Oglala Sioux Want to Vote on the Rez


RAPID CITY, S.D. (CN) – Oglala Sioux claim in court that Jackson County, S.D., is obstructing Native Americans’ right to vote by refusing to set up a voter registration and balloting site on the remote Pine Ridge reservation.
     Thomas Poor Bear, vice president of the Oglala Sioux Tribe, and three other tribal members sued Jackson County and its Board of Commissioners on Sept. 18, in Federal Court.
     Reservation residents have to travel at least 27 miles to the county seat in Kadoka to register and vote, which is twice as far as white residents travel, according to the complaint.
     Poor Bear asks that Jackson County set up a satellite voting office in the reservation town of Wanblee.
     Lack of transportation compounds the problem.
     The Census Bureau reported that nearly one in four Native Americans in Jackson County has no access to a vehicle, but that every white household does.
     According to the Oglala Lakota Nation website: “Many people walk to reach their destinations,” but distance between communities and harsh South Dakota weather often make this difficult or impossible.
     “What we filed on Thursday really isn’t anything new – it’s just happening in a different way,” plaintiffs’ attorney Matthew Rappold said in an interview.
     “The record speaks for itself in how the state government has tried to make the right to vote inaccessible to Native American people.”
     In 2004, U.S. District Judge Karen Schreier detailed South Dakota’s long history of voting discrimination in a 144-page opinion in Bone Shirt vs. Hazeltine , which claimed that South Dakota redistricting diluted the impact of Native American votes.
     Before 1924, Native Americans could vote only after “severing tribal relations,” Schreier wrote.
     Even after the 1924 American Indian Citizenship Act gave Native Americans full citizenship rights, South Dakota continued to ban them from voting or holding office until the 1940s.
     Native Americans in the part of the Pine Ridge Reservation now in Jackson County could not vote until 1983, because people from “unorganized counties” – counties attached to other counties for judicial purposes – were forbidden to vote.
     South Dakota’s Help America Vote Act task force supports the measure to place a voting office on the reservation, and has even reserved funds for Jackson County to do so, the complaint states.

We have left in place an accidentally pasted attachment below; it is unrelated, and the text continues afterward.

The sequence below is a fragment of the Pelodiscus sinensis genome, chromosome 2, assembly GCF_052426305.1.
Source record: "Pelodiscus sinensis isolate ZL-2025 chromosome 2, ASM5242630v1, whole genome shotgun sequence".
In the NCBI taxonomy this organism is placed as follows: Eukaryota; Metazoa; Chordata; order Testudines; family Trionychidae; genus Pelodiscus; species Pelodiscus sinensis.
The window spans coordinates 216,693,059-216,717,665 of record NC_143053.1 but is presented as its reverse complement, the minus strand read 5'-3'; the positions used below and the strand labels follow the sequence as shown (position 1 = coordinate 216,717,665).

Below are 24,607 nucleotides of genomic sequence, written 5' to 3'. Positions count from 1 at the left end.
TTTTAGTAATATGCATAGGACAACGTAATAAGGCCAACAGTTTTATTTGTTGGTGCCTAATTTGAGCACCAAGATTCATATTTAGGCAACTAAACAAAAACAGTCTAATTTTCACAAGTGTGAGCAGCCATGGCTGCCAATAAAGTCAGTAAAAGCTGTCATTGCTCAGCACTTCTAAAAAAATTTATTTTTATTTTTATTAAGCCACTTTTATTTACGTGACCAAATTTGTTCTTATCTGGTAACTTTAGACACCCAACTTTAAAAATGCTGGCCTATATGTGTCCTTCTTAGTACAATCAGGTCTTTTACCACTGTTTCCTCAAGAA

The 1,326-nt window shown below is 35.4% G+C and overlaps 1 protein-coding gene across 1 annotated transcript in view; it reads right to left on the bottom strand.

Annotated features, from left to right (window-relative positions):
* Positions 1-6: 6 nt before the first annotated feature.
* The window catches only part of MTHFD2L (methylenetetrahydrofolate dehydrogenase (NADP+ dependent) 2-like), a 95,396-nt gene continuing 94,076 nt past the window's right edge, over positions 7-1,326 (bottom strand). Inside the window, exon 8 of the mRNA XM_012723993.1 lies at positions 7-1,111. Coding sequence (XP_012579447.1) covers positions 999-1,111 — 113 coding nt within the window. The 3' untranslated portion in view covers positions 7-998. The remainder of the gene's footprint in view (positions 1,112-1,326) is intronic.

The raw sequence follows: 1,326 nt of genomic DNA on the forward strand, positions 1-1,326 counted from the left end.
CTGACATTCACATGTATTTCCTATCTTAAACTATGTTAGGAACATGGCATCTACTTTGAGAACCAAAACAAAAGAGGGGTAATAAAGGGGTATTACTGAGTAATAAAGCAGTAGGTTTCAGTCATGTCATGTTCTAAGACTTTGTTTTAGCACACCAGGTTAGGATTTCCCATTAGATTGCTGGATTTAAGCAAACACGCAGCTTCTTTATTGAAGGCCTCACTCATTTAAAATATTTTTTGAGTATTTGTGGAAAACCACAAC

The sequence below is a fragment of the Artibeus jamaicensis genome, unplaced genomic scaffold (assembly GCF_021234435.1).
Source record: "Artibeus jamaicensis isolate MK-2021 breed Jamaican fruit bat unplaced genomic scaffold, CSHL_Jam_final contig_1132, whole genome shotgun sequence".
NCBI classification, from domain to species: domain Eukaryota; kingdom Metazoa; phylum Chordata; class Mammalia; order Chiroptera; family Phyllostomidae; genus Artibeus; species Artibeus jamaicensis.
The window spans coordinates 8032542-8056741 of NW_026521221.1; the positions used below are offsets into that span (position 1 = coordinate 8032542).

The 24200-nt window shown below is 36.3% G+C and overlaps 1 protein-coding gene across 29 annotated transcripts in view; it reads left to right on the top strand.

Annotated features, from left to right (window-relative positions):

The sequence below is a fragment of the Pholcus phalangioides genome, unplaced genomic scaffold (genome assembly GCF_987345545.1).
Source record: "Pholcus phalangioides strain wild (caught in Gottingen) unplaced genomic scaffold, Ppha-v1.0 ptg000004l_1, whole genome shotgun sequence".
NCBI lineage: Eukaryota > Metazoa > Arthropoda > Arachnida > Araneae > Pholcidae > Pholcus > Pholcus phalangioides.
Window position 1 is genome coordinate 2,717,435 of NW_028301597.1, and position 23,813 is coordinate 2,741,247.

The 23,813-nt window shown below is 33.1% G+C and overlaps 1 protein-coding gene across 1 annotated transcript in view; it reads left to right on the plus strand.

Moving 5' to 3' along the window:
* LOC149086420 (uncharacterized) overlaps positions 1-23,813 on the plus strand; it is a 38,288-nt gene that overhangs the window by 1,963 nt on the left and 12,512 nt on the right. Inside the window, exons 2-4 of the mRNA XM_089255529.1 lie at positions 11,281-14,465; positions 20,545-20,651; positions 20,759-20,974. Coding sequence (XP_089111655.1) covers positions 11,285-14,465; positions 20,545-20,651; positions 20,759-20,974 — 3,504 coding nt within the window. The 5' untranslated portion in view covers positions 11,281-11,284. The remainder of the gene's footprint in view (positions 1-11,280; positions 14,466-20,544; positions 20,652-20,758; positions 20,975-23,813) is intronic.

Nonetheless, minutes from a County Commissioners’ meeting in June this year, cited in the complaint, state: “This would be an additional expense for Jackson County.”
     Jackson County Auditor Vicki Williams, a defendant in the new case, declined to comment on the county’s position.
     The Pine Ridge Indian Reservation in Southwestern South Dakota encompasses 11,000 square miles and spans three counties – Bennett, Shannon, and Jackson. It is home to more than 18,000, of which 88 percent are Native American, according to the 2010 census. The nationally famous Badlands of South Dakota also lie on Pine Ridge Reservation land.
     About 39 percent of Native Americans live below the poverty line in Jackson County, which is nearly twice the percentage of whites, according to the Census Bureau’s 2006-2010 American Community Survey.
     “Due … to the disparity in socio-economic status and the history of racial discrimination, Native American election turnout has historically been very low in South Dakota,” the complaint states, though South Dakota voter turnout is high overall.
     Poor Bear wants Jackson County ordered to establish a satellite office on the reservation before the November elections, which will include gubernatorial candidates and constitutional amendments.
     He claims there is “no justification” for not opening the satellite office, and that “the cost and burden on the county to designate a satellite office will be negligible in comparison to the irreparable harm that plaintiffs have already suffered, and will continue to suffer, as a result of the violation of their statutory and constitutional rights.”
     Attorney Rappold, of Mission, S.D., said, “If we’re successful, and there are similar issues in other areas, this case would be something to tell the local folks: ‘You need to make sure you are doing things properly.'”

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